The governor’s proposal is projected to affect 29,000 military retirees, while reducing general revenue by $13.4 million annually. The reduction of the tax rate on syrups is projected to further reduce revenue* by $6.3 million a year, according to Jake Bleed, director of communications for the Arkansas Department of Finance and Administration.
Taxing unemployment benefits is projected to increase general revenue by $3.1 million. Increasing the tax on manufactured homes is projected to raise $2.5 million. The raised candy and soft drink tax should bring in $13.8 million, Bleed said.
The new taxes have their detractors. “I would think that unemployment benefits are the last place we ought to look for removing tax exemptions,” Sabin said. “These are people who are looking for work, who are on the ropes, and to give them an additional tax burden to me makes absolutely no sense.”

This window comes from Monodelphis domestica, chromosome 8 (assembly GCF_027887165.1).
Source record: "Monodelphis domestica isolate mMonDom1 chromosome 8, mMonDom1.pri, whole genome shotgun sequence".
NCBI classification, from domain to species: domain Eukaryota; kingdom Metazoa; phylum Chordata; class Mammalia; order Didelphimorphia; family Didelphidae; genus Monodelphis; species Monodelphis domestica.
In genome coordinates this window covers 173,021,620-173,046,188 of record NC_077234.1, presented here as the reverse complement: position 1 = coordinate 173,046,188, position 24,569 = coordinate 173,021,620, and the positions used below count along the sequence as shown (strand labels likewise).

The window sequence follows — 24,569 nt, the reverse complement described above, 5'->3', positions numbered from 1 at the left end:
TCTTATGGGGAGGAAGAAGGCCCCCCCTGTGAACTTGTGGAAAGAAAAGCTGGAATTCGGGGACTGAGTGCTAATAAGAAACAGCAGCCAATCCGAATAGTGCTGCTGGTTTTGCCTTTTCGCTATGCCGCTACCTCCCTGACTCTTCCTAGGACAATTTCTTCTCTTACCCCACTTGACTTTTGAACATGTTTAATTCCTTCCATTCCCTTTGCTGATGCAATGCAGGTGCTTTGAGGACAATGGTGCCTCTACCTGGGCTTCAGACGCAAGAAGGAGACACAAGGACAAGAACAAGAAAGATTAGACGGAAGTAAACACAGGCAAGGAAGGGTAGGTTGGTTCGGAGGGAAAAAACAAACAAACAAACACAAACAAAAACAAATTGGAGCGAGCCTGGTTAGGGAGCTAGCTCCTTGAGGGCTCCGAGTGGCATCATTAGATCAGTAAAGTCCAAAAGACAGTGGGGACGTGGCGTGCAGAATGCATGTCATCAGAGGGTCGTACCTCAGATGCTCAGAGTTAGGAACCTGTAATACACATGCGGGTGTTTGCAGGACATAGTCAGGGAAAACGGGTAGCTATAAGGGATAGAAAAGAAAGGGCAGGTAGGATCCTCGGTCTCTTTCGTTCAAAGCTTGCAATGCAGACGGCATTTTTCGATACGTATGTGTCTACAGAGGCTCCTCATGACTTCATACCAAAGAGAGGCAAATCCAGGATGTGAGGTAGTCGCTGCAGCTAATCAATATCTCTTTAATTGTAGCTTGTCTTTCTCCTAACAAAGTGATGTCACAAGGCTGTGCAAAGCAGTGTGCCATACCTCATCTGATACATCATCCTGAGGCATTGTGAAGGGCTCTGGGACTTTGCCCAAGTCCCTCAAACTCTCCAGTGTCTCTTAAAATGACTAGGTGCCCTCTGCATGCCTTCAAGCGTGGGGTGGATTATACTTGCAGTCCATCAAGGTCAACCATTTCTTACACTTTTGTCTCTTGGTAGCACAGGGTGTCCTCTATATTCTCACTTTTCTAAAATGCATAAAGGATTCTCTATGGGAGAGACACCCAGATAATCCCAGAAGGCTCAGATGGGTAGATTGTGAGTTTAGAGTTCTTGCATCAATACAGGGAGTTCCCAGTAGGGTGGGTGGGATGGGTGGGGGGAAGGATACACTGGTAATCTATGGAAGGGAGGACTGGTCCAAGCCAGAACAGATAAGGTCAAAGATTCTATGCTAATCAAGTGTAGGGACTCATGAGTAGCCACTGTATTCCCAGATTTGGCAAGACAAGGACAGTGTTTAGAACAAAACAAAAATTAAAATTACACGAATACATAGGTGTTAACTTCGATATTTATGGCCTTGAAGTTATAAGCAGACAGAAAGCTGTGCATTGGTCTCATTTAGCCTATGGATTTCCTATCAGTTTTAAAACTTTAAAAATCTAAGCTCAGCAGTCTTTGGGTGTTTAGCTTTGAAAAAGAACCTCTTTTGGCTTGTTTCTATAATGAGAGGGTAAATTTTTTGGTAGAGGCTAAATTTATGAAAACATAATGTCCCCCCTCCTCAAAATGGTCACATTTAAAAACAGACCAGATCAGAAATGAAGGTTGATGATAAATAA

The Arkansas Manufactured Housing Association is not on board with an increase in taxes on mobile homes. The proposed legislation would add $1,800 in sales tax to the purchase price of a $65,000 manufactured home, J.D. Harper, executive director of the association, said.
The sales tax applied to a manufactured home is on 62 percent of the purchase price. The proposed legislation would apply sales tax to 100 percent of the purchase.
“We say houses ought to be taxed like houses,” Harper said. “The reason the formula is the way it is currently is to tax houses like houses, not like washing machines and TVs and other consumer goods.”
In Arkansas, when a house is built, only the materials are subject to sales tax — not the labor, transportation and other nontaxable services, said Harper. “All of these are included in the purchase price of a manufactured home, and would be taxed unfairly under this tax proposal,” Harper wrote in a policy statement submitted to the governor on Jan. 4.
“We’re open to other alternatives, but we haven’t been presented with any that make sense and would work,” Davis said. Arkansas is a small state with a small budget relative to surrounding states, so there have to be offsets, he said.
“It’s not just to say you’re robbing Peter to pay Paul. You are talking about specific tax exemptions … going towards paying for this exemption that really could be an economic boon in this state,” Davis said.